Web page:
QUINN COOK: It's a moment. It's a moment. It's a time in the game where we need a stop, things are not going right and it's a breaking point. It's a possession where we all need a stop. We've done it about three times this year, and I know Justise called it first and I've called one and I think Jahlil has called one, and it was just a time in the game where we needed a stop. Just comes from the Duke highlights, you see on You Tube, the stuff that they showed you on your recruiting visits and things like that. You want to be in one of those videos 20 years later. We take full advantage of it and the fans love it. It's a motivation for us, because when we do that, we have to get a stop.

Q. Everybody talks so much about this freshman group as a senior and kind of watched this team come together, talk together. At what point did you know this group might have something to get to this point?

QUINN COOK: The first time I realized that we had something special, where it was preseason where guys were just competing, you know. You know, at the time we had ten guys and everyday felt like a game day, guys came in the locker room focused. It wasn't a lot of joking around. Obviously we're close off the court. But guys were competing. The Coach got back from USA. It wasn't a big drop off. The first thing he told us he was proud of us and that was when I really first realized we had something special and we've gotten better. Gone through some tough times this year on the court and we responded. We had our backs against the wall a couple times. It's build character and especially for these young guys to perform the way they have in big games is just getting better for March. Just been a believing in these guys.

Q. Your father said that you told him this season, Justise, you wanted to get NC State. Get a little payback for U of H even though he wasn't there the year they lost. Your thoughts about going back into history and maybe wanting to fill a void from over 30 years ago?

JUSTISE WINSLOW: Just something growing up, my brother Josh, we joke about they'll show the 30 for 30 or whatever on the NC State and all that. It's just something we always joked about. And I was glad that we could finally beat them, but it doesn't really avenge that loss my dad had because it wasn't the Final Four but just something that my family kind of jokes about.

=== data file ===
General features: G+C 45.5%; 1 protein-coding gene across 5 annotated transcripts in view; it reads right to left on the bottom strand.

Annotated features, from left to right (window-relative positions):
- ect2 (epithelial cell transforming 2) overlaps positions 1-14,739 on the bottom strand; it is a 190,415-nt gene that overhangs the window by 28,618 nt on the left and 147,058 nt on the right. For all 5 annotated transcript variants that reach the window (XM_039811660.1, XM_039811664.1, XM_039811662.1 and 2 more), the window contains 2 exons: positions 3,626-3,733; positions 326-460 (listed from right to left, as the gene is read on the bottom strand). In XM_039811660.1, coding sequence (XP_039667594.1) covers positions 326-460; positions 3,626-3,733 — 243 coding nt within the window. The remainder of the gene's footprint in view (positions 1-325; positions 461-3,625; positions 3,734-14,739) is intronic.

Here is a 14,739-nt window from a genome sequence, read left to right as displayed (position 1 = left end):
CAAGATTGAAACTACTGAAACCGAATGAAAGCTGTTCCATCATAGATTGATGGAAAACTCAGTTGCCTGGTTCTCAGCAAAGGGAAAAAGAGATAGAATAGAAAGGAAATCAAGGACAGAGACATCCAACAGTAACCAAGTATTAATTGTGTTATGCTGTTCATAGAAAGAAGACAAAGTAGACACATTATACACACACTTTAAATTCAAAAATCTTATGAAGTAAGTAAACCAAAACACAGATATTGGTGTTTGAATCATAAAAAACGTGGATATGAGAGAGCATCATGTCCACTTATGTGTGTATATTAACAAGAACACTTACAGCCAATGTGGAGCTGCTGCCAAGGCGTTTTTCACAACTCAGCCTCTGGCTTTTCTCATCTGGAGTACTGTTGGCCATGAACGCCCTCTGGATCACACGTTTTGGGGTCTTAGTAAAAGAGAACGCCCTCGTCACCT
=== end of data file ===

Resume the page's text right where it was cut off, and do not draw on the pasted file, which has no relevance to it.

Q. Some small measure, a little payback?

JUSTISE WINSLOW: Not really. My dad was definitely happy we won, but that game doesn't have really much to do with his career and his performance. We didn't beat them the first time, but we were able to see them again and win. Me and my dad, we live two different lives. He had his career, I have mine, and in a way getting out of Houston, getting out of his spotlight and build a name for myself, that's what I'm trying to do here at Duke.

Q. Justise, with your versatility, looks like there could be a couple different matchups for you with Utah guys. Are you preparing for a specific matchup or for a game like this or you just kind of focusing on what you do?

JUSTISE WINSLOW: Lot of times when teams come down in transition, you can be on a lot of games. When we're game planning, you got to know the scouting for all the players. You don't know who you'll be matched up on. I prepare every game like that, try to get as much information I can on all the guys because you already know who you'll be guarding. They can come down in transition or find yourself switch on a big guy. Knowing the scouting report.

Q. Justise, has the team done anything for your birthday? If not, Quinn, should he be expecting some sort of surprise?

JUSTISE WINSLOW: I had a lot of my family come by the hotel yesterday, but just birthday wishes from the guys, you know, couple just joking around, things like that, but hopefully no big surprises or anything like that.

QUINN COOK: No surprises that I know of.

THE MODERATOR: Questions for student-athletes? Anything else for the student-athletes? Okay, gentlemen, you can go. Thank you. Duke University Head coach, Mike Krzyzewski.

COACH KRZYZEWSKI: Obviously we're ecstatic to be here. We're in good health. We're going to have our short practice so you'll be able to see all of our guys if you want to see them and -- but our guys are excited. We know we're going to play against an outstanding team tomorrow night, very efficient team on both ends of the court, very deep. Larry has done a great job with not just his team but in four short years in his program to get them from 6-25 to where they're one of the Top 10 to 15 teams in the country, I think, is pretty spectacular. Any questions that you might have.